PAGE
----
Linamp, The IRL Winamp

Anyone who first experienced music on computers using Winamp probably shares a memory of seeing that classic UI for the first time. Everything about it was a step ahead of the clunky, chunky interfaces we were used to, and even though it was supposed to be unobtrusive, it was hard to tear your eyes off that silky-smooth spectrum analyzer bouncing out your favorite MP3s.

Recapturing a little of the Winamp magic is the goal of Linamp, an physical version of the classic media player. It reproduces the Winamp UI on a touchscreen LCD with a wide aspect ratio that almost perfectly matches the original layout. Behind the display is a Raspberry Pi 4 with a 32 GB SD card, with all the important connections brought out to a board on the back of the case. The case itself is a treat, as it borrows design elements from another bit of retro gear, the mini-rack audio systems that graced many a bookshelf in the 1980s — and powered many high school parties too, if memory serves.

To recreate the case, [Rodmg] designed a sheet metal case and had it custom-made from anodized aluminum by PCBWay. He also printed a bezel for the display that looks very similar to the Winamp window border, complete with control icons. Where the build really shines, though, is with the work [Rodmg] put into the software. He matched the original Winamp UI very closely, both in terms of layout and performance. The pains he went to to get the spectrum analyzer working, including a deep dive into FFT, are impressive.

The results speak for themselves on this one, and hats off to [Rodmg] for the effort and the ride on the nostalgia train. We don’t know if the recent announcement of Winamp’s impending open-sourcing will have much impact on this project, but it might result in a flood of new Winamp builds.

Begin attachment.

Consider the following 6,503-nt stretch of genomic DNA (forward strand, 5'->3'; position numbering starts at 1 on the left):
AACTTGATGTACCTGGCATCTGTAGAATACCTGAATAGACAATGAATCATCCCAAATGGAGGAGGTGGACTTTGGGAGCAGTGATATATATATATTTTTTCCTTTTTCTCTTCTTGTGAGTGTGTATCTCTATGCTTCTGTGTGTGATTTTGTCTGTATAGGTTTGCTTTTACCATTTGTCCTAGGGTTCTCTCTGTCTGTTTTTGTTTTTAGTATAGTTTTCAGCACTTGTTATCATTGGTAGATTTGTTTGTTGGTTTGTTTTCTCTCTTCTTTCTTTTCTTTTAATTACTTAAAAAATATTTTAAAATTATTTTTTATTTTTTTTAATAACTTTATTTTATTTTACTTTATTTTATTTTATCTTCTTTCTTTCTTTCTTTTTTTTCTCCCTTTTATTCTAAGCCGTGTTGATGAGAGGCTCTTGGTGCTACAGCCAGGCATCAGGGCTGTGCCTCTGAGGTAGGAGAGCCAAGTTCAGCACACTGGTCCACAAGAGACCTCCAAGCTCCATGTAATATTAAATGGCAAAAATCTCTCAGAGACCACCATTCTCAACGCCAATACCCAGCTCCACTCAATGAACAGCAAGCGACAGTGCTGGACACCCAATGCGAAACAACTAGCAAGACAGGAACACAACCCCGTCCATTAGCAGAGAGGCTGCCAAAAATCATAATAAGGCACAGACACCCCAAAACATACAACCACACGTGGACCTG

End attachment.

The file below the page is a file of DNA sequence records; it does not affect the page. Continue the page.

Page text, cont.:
Music Player For The Ability-Impaired

Most of the hacks we come across┬áhere at Hackaday don’t require much more than being “cool” to get our attention. But, every so often we find something that goes a step beyond that and does something truly good for the world. This is one such project, and its goal couldn’t be anymore altruistic: to allow the elderly to enjoy music, even when their declining vision and motor skills make traditional devices difficult to use.

It’s hard to overstate how important music is to people; there are few forms of art more emotionally effective. So, it was a major loss when an elderly relative of [DusteD] was no longer able to operate their CD player. Luckily, [DusteD] was there with an ingenious solution that uses RFID cards to play music from an always-on Raspberry Pi.

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MP3 Player Barely Larger Than An SD Card

If your board fabrication and soldering skills are up to it, you can make your own tiny MP3 player. This rendition is just about half again as large as a standard SD card, whose slot is on the bottom of the board seen above. The heavy lifting is taken care of by a VS1011 MP3 decoder which also has its own stereo headphone driver on-chip. There’s no display and it seems that most of the 4k of program memory on the PIC 18LF88 is being used. Too bad, we’d love to take this to the next level, attaching it to the head unit in a car and spoofing the communications as if this were a CD changer.

[via Hacked Gadgets]

Homemade Music Player

Sadly, this pocket mp3 wav player doesn’t come close to the capabilities of even an iPod generation 1 yet, but you have to give [Owen] props for making it in less than 24 hours. The system consists of a Propeller MCU (cleverly wired to be swappable with “shields” similar to Arduino systems), SD card for song storage, and an LM386 for audio. While the setup is a little dull, and only plays through songs non stop with no controls whatsoever, it certainly is a good start in the right direction for a cheap and simple portable music player. Of course some planned changes are in the works, include an accelerometer (gesture based controls?), etched PCB, docking station, and a case. We’re surprised there is no form of screen planned, considering Owen appears to have a rather good handle on touch interfaces; perhaps he’s waiting for revision 3.